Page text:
Many people wonder what Halloween will look like in a year of a deadly virus, social distancing, and face mask requirements. Kari Keen asks on social media, "Is our neighborhood still trick-or-treating, or did it get canceled?" The post received 28 comments, all with the addresses of participating houses.
Steve Owens of Keizer, Oregon, is planning to take his six-year-old son, Kingston, trick-or-treating.
Owens says, "The virus doesn't affect younger people like it does older people. It is the least of my worries right now."
There is an understanding that if the front porch light is on, the house is taking part in the Halloween festivities, but it is respected if the front porch light stays off. Edward Barraclough says he wants to participate this year. His wife was recently diagnosed with the condition that would put her at risk of the virus, so he got creative and blocked his porch with a bowl of candy and the note that says, "please take one," others made shoots from pipes to deliver candy at a safe distance.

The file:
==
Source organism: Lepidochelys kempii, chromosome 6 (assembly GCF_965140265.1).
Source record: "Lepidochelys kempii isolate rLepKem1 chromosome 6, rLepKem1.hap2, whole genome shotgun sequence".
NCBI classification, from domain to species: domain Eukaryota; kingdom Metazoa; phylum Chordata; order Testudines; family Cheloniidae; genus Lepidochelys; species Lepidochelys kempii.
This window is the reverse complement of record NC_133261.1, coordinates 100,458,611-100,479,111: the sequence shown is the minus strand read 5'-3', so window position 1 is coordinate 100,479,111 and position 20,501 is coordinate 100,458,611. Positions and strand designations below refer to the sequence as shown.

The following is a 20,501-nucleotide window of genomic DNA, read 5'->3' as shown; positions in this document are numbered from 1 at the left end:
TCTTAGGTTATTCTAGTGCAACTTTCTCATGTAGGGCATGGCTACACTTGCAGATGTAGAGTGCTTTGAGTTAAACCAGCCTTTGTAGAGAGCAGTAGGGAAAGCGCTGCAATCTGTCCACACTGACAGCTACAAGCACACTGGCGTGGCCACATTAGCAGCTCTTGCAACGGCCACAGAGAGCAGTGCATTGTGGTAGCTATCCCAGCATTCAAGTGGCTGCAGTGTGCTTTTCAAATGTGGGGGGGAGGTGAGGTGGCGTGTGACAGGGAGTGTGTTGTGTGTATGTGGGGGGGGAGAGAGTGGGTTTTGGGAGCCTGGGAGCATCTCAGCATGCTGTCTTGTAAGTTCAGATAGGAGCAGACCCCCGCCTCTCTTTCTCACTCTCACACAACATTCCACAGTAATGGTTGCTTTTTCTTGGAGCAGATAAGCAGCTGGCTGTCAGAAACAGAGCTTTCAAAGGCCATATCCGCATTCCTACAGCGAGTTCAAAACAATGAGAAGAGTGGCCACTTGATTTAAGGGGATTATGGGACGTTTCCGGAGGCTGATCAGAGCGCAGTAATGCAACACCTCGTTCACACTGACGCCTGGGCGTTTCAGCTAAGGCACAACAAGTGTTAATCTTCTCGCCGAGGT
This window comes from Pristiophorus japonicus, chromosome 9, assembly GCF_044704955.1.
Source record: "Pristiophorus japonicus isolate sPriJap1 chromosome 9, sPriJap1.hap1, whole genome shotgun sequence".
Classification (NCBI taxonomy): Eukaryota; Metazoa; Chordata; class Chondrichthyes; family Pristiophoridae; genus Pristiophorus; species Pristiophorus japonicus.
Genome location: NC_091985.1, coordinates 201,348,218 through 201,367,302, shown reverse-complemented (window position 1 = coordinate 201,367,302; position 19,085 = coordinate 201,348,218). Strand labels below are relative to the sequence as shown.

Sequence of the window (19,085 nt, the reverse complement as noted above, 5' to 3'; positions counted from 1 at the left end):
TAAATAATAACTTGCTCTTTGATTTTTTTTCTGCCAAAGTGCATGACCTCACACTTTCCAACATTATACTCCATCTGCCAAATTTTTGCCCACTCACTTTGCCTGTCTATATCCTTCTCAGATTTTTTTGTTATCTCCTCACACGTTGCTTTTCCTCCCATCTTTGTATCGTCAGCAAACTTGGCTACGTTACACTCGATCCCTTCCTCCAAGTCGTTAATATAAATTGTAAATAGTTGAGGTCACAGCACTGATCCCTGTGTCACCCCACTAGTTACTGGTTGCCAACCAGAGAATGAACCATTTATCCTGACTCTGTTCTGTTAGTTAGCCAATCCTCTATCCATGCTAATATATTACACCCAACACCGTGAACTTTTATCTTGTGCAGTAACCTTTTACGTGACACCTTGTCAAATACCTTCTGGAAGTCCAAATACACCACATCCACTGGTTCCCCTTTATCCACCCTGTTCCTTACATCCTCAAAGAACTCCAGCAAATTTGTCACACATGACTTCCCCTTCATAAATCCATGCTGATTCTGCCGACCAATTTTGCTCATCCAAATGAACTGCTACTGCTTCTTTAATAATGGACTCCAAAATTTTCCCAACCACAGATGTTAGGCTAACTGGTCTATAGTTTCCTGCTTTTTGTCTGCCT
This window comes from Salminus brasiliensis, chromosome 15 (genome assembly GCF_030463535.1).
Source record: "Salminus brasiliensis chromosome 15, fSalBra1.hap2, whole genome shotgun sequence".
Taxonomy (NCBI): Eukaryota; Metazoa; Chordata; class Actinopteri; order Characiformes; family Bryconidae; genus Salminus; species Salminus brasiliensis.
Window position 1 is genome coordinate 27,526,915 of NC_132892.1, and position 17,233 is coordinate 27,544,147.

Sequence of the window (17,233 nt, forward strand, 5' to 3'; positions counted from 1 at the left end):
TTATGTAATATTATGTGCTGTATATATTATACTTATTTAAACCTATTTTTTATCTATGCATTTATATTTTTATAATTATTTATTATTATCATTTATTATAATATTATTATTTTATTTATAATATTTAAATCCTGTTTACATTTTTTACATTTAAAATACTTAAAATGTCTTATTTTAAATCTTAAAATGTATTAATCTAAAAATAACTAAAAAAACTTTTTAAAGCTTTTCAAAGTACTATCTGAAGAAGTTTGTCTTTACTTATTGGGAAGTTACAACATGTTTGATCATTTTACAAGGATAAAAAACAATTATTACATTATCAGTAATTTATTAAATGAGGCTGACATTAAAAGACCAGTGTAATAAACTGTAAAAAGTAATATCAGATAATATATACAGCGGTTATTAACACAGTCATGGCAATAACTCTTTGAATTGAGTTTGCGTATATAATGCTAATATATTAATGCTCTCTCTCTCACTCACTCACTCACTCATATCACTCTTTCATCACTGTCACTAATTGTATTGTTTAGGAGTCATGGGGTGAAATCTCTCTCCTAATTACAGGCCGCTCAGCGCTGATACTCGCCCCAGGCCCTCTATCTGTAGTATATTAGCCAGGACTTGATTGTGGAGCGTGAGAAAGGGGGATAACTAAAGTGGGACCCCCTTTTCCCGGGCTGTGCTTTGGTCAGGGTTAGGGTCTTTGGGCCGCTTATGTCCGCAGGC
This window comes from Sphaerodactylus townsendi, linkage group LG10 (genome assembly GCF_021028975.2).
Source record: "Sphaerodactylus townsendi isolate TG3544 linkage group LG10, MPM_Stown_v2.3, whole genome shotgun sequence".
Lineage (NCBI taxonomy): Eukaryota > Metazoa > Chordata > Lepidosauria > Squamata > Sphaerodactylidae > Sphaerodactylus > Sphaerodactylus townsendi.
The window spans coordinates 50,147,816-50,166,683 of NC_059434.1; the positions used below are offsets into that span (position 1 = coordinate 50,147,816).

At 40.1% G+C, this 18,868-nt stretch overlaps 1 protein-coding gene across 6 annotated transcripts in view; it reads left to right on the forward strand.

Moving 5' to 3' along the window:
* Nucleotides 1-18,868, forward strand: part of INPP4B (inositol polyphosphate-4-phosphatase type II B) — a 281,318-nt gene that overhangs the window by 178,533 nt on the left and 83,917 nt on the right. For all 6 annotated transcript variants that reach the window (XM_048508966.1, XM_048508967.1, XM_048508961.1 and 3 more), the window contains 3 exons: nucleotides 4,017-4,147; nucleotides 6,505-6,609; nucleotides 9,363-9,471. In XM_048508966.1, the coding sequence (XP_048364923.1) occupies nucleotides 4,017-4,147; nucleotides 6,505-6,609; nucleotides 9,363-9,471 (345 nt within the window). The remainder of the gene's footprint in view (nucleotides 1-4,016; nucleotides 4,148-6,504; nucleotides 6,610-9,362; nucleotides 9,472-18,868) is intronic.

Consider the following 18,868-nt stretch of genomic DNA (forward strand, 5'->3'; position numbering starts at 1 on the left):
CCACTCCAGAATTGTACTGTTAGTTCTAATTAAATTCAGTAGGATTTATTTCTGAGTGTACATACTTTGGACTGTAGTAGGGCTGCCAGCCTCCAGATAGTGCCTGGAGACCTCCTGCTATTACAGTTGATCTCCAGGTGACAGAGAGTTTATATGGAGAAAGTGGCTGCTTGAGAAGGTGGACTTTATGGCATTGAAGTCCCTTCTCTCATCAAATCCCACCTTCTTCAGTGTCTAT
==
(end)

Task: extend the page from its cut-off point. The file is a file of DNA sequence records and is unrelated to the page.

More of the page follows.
Owens acknowledges and respects people's choice who do not want to take part in the events, but he said, "If the front light is on, then that house is game."
The Center for Disease Control states Trick-or-Treating and Trunk-or-Treating as a high-risk activity, where events like pumpkin carving and virtual costume contests are in the low-risk category.
Many people agree that we should not keep our kids from enjoying their youth if it does not affect the ones susceptible to the virus. Kate Brown, Oregon's Governor, urges that Oregonians not to participate in trick-or-treating due to the high risk, in a tweet, "I know it feels like more trick than treat, but the safest way to celebrate Halloween is at home this year. If you are not sure why, here's the reasoning being the @CDCgov's recommendation."